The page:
Alabaster (AL) Fire Department has been a customer of Sutphen for several years, so when it needed an aerial apparatus to complement the Sutphen engines it already owned, it naturally turned to Sutphen to configure an aerial device that would best suit its needs.
Jerry Harley, sales manager for Alabama, Georgia, and South Carolina at Williams Fire Apparatus, who sold the SPH 100 to Alabaster (along with the pumpers in earlier years), says Alabaster approached him and asked what kind of aerial vehicle could be built that offered fire-suppression capabilities, as well as aerial rescue functions, and could serve in place of a rescue truck.
“We talked about what their requirements were and the equipment they wanted to carry,” Harley says, “and determined that the SPH 100 aerial platform offered them the best versatility for rescue situations, and massive fire flow through its two monitors on the platform.”
Harley adds that because the terrain in Alabaster is hilly the department wanted a rig that could handle the geography. “In addition to a Jacobs brake on the truck, they added a transmission retarder that allows them to safely negotiate the hills,” he says. “The gear ratio on the truck is good for hill climbs, allowing good acceleration, and also safe deceleration.”
Tim Love, Alabaster’s chief, notes that the SPH 100 is the largest single apparatus purchase the city has ever made. “The platform gives us the most versatility over a straight ladder,” Love says, “and the 100-foot length gets us to our maximum capabilities. We’re confident that the area won’t out-build the height the aerial can reach over the next 20 years.”
Justin Howell, southern region sales manager for Sutphen, points out the Alabaster SPH 100 is built on a Monarch heavy-duty custom chassis with a 56-inch flat roof, four-door cab set up for five firefighters. He says the rig has a front-axle weight rating of 23,000 pounds, and a rear-axle weight rating of 52,000 pounds. The aerial platform is powered by a 500-horsepower Cummins X12 diesel engine, and an Allison 4500R EVS automatic transmission, with a Leece Neville 320-amp alternator.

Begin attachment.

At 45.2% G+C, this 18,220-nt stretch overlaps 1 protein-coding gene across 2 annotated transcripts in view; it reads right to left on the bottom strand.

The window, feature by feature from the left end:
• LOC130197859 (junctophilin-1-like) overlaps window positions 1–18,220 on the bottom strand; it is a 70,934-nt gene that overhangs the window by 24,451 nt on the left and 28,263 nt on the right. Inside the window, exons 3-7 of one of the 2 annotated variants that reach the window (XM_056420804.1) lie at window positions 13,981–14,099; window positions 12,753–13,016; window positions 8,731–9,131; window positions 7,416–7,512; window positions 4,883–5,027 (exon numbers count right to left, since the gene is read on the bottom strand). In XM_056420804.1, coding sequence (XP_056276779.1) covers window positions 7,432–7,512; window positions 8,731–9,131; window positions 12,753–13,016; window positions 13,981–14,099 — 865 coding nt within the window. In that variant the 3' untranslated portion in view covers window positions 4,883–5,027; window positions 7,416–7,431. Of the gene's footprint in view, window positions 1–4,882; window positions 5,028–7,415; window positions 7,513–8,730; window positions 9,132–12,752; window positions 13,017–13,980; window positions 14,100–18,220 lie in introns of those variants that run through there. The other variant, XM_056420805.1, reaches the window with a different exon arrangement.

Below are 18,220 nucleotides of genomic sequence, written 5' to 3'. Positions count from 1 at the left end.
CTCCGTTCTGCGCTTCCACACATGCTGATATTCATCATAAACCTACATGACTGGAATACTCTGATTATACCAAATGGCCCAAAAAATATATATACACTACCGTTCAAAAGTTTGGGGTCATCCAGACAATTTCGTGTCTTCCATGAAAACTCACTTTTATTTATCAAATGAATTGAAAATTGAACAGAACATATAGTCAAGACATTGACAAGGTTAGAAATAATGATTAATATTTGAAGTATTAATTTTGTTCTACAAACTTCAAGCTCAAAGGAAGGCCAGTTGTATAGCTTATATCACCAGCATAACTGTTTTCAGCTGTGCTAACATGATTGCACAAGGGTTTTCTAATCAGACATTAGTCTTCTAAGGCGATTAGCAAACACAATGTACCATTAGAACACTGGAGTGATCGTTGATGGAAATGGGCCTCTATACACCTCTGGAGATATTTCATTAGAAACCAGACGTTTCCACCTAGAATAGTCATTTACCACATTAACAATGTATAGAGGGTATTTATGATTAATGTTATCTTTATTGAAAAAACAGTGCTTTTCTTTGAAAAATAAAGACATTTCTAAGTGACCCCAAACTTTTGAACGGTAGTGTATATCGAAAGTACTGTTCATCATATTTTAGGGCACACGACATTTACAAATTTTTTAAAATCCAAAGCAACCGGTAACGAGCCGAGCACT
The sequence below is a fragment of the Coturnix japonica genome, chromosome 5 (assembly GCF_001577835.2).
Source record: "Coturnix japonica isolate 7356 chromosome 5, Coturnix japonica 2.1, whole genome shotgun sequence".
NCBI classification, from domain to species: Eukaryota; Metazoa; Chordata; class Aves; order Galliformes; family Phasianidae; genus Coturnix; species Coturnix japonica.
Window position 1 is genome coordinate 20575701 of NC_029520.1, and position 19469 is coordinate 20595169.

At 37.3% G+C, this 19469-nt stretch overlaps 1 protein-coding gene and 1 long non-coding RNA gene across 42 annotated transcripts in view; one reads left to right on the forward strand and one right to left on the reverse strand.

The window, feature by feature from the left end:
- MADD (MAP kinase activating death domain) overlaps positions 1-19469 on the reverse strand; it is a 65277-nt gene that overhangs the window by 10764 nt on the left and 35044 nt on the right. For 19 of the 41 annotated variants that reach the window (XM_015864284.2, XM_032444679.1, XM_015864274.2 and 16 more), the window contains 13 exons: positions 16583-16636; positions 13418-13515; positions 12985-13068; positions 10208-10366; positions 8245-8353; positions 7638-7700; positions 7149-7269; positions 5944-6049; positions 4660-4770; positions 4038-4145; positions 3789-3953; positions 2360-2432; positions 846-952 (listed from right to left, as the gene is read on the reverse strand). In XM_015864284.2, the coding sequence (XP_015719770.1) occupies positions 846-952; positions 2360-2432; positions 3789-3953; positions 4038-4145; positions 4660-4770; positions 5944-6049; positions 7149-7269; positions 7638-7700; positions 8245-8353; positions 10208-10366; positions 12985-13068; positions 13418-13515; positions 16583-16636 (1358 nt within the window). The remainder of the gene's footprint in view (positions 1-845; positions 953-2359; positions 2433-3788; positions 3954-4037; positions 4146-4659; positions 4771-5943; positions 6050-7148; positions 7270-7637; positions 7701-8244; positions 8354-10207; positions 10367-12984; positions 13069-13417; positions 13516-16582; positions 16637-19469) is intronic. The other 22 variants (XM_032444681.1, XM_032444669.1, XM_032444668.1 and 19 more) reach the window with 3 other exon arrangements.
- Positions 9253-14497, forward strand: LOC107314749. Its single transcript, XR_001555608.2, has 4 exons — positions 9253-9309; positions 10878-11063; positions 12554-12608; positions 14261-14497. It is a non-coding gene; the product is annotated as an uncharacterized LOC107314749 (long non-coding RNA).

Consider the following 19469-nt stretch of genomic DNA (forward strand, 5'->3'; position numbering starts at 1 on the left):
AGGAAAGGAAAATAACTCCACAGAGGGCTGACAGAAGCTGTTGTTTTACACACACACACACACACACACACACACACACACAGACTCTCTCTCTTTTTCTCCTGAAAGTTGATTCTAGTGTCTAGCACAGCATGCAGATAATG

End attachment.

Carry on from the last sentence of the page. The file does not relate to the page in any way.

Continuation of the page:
Howell notes the rig has a Hale QMax 2,000-gallon-per-minute (gpm) single stage pump, a 300-gallon water tank, two 1-3/4-inch crosslays, and one 2-1/2-inch crosslay. The quint also has two 2-1/2-inch discharges on the left side, and one 4-inch discharge, and one 2-1/2-inch discharge on the right side. Two monitors are on the platform, both Akron 3483 StreamMaster 2 manual 1,250-gpm models.
He says that the body has a mix of rollup and hinged compartment doors that cover more than 280 cubic feet of compartment space, while the vehicle has a 12-inch polished stainless steel bumper, a grill-mounted Federal Q2B siren, a Voyager 2 camera system, a FRC ACT 2-station intercom system, Whelen Freedom IV 72-inch LED light bars, a FRC 12-volt Spectra LED brow light, Whelen 600 warning lights, FRC LED scene lights, and telescoping lights and Unity LED flood lights.
Love points out that the vehicle’s shorter wheelbase at 230 inches is the result of a shorter cab and bumper. “It allows us a lot of maneuverability in Alabaster’s hilly terrain,” Love says, “and we are very pleased with its handling and turning capabilities.”
ALAN M. PETRILLO is a Tucson, Ariz.-based journalist, the author of three novels and five non-fiction books, and a member of the Fire Apparatus & Emergency Equipment editorial advisory board. He served 22 years with Verdoy (NY) Fire Department, including the position of chief.